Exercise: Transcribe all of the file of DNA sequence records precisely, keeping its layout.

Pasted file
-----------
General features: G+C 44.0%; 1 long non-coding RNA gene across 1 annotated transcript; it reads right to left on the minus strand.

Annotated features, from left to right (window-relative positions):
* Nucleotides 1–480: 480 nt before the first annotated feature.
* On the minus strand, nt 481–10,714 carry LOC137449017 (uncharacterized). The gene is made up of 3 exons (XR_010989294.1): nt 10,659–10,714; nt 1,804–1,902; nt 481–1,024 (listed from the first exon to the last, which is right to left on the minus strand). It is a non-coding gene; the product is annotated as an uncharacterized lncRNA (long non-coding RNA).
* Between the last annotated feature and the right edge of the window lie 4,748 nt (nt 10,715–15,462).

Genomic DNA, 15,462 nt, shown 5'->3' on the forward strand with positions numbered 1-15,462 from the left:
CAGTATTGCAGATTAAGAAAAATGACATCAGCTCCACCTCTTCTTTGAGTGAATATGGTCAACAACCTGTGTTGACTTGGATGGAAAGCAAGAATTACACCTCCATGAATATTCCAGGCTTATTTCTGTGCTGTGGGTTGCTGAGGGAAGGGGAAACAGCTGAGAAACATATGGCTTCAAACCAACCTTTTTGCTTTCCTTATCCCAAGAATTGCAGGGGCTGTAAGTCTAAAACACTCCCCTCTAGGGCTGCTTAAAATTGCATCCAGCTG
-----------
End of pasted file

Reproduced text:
General features: G+C 44.0%; 1 long non-coding RNA gene across 1 annotated transcript; it reads right to left on the minus strand.

Annotated features, from left to right (window-relative positions):
* Nucleotides 1–480: 480 nt before the first annotated feature.
* On the minus strand, nt 481–10,714 carry LOC137449017 (uncharacterized). The gene is made up of 3 exons (XR_010989294.1): nt 10,659–10,714; nt 1,804–1,902; nt 481–1,024 (listed from the first exon to the last, which is right to left on the minus strand). It is a non-coding gene; the product is annotated as an uncharacterized lncRNA (long non-coding RNA).
* Between the last annotated feature and the right edge of the window lie 4,748 nt (nt 10,715–15,462).

Genomic DNA, 15,462 nt, shown 5'->3' on the forward strand with positions numbered 1-15,462 from the left:
CAGTATTGCAGATTAAGAAAAATGACATCAGCTCCACCTCTTCTTTGAGTGAATATGGTCAACAACCTGTGTTGACTTGGATGGAAAGCAAGAATTACACCTCCATGAATATTCCAGGCTTATTTCTGTGCTGTGGGTTGCTGAGGGAAGGGGAAACAGCTGAGAAACATATGGCTTCAAACCAACCTTTTTGCTTTCCTTATCCCAAGAATTGCAGGGGCTGTAAGTCTAAAACACTCCCCTCTAGGGCTGCTTAAAATTGCATCCAGCTG